A list of the seven programming languages of the h

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A list of seven programming languages for industrial robots. How many do you know

1. Hardware description language (HDLs)

hardware description language is generally used to describe the programming mode of electrical. These languages are quite familiar to some roboticists because they are used to FPGAs (fieldprogrammablegatearrays) programming. FPGAs allows you to develop electronic hardware without actually producing a silicon chip. For some development, it is a faster and easier choice. If you haven't developed electronic prototypes, you may never use HDLs. Even so, it is still necessary to understand this programming language, because they are very different from other programming languages. One key point: all operations of HDLs are concurrent, not sequential operations based on processor programming language

2. Assembly

assembly allows you to program on 0 and 1 digits. Basically, this is the lowest level programming language. Just recently, the lowest level of Electronics needs to be programmed by assembly. With the normal protection of Arduino and other micro controllers, such as ring stiffness testing machine, now you can use c/c++ to program conveniently at the bottom. This means that assembly may become more unnecessary for most roboticists

3, matlab

matlab and its related open source resources, such as octave, are particularly popular with some robot engineers. It is used to analyze data and develop control systems. There is also a very popular robot toolbox matlab. I know some experts who can develop the whole robot system using MATLAB alone. If you want to analyze data, generate advanced images or implement control systems, you may want to learn matlab

4、c#/. Net

C # is a special programming language provided by Microsoft. I put c#/Net is put here mainly because Microsoft Robotics Developer Studio, the main development language of which is c#. If you are going to use this system, you may have to use c#

5. Java

java hides the underlying storage function from programmers, which makes it easier to write than some languages (such as C language), but it also means that you will understand the running logic of the underlying code less. If you have a background in computer science and switch to Robotics (as many people do, especially in Research), you may have studied Java. Like c# and MATLAB, Java is an explanatory language, which means that it will not be compiled into machine code. Instead, the Java virtual machine interprets instructions at run time. Using java theoretically allows you to run the same code on different machines, thanks to the Java virtual machine. In practice, this is not always feasible, sometimes resulting in slow code. But Java is very popular in some robotics, so you may need it because you only know the maintenance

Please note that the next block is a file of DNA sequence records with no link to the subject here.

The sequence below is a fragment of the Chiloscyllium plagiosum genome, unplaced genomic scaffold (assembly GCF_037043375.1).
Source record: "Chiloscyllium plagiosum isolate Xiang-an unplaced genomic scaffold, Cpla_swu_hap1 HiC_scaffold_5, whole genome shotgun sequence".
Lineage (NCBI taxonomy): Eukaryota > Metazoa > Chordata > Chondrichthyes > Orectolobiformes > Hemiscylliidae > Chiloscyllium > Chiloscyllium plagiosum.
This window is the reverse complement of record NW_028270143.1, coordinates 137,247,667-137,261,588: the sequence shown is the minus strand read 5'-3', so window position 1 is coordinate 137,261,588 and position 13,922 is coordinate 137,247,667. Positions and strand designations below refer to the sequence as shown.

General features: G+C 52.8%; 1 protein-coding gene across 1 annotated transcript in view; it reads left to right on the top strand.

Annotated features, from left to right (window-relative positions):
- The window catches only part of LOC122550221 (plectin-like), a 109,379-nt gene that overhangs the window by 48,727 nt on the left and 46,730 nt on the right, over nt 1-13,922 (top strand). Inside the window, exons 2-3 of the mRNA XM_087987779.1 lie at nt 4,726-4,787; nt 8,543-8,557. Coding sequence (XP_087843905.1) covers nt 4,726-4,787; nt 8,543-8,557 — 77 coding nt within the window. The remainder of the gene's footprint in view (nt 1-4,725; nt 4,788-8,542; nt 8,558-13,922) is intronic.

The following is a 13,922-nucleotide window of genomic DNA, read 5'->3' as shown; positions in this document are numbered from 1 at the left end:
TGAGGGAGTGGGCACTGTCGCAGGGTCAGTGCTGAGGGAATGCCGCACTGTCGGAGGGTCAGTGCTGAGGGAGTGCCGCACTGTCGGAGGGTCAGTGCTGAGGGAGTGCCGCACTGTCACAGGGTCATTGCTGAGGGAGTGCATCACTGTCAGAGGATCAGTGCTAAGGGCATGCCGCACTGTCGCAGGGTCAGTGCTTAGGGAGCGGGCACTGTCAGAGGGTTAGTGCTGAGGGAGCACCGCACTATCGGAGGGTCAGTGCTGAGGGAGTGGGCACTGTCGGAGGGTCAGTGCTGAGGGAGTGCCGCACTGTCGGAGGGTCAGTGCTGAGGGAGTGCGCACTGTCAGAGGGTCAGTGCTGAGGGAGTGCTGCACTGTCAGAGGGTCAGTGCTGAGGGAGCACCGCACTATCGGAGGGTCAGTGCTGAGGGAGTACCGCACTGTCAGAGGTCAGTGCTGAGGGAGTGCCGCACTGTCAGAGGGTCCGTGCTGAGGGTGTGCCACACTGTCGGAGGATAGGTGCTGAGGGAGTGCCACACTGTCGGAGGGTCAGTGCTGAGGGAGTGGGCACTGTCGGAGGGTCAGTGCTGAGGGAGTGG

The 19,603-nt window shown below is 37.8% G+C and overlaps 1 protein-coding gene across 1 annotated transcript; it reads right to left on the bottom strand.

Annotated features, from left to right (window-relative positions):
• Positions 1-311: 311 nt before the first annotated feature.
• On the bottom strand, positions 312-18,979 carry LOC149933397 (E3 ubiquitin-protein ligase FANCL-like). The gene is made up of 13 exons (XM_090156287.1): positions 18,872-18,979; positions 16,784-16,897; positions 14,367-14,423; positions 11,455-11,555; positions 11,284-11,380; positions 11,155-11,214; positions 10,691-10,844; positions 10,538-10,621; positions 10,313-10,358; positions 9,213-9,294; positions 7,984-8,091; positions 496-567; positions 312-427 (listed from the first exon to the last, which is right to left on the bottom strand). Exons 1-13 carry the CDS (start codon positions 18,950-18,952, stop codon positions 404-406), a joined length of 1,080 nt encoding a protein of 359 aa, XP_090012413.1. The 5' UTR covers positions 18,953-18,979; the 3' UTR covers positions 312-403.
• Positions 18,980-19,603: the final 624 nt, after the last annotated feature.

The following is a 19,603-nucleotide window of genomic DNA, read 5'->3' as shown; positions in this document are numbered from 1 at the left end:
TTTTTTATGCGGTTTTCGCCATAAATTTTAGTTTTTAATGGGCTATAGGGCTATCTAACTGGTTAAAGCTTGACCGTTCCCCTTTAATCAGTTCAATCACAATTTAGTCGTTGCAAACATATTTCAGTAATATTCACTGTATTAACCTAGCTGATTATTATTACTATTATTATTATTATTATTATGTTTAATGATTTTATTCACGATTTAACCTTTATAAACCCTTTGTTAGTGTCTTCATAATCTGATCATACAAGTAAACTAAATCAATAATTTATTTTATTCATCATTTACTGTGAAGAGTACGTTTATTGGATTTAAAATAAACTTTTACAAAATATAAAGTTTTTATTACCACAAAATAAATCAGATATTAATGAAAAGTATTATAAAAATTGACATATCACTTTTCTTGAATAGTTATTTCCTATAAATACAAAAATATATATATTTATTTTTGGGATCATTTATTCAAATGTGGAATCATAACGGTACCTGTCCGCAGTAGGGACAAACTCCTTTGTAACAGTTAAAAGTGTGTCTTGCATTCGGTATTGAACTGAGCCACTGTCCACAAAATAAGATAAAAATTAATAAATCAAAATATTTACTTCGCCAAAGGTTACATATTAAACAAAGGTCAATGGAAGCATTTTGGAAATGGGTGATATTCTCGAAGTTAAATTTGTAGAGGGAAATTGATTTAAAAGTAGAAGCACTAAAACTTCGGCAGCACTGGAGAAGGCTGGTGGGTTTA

6. Python

in recent years, people who learn Python have a huge resurgence, especially in the field of robots. One reason may be that python (and c++) are the two main programming languages in ROS. Unlike Java, python focuses on ease of use. Python doesn't need a lot of time to do routine things, such as defining and casting variable types. These are very common things in programming. In addition, python has a large number of free libraries, which means that you don't have to "reinvent the wheel" when you need to implement some basic functions. And because Python allows simple binding with c/c++ code. This means that the performance of the heavy part of the code can be implanted into these languages to avoid performance loss. As more and more electronic products begin to support "out of the box" python (along with raspberrypi), we may see more Python in robots. Note: the raspberry PI Foundation: a small charity organization in the UK, its purpose is to promote technology, not to make profits by selling technology

7, c/c++

finally, the robot programming language ranked first! Many people think that C and c++ are a good starting point for new roboticists. Why? Because many hardware libraries use these two languages. These two languages allow interaction with low-level hardware and real-time performance. They are very mature programming languages. Nowadays, you may use c++ more than C, because the former has more functions. C++ is basically an extension of C. First of all, learning a little C will be very useful, especially when you find that a hardware library is written in C. C/c++ is not as easy to use as Python or Ma touch many aspects of TLAB, such as mechanical, hydraulic, electrical, computer software and so on. Similarly, it will take a lot of time and more lines of code to implement the same function with C. However, since the robot relies heavily on real-time performance to exhaust the air and then turn back the screw plug: start the oil pump and lift the piston repeatedly to exhaust the air in the oil cylinder and oil pipe, C and c++ are the programming languages closest to the "standard language" of our robot experts

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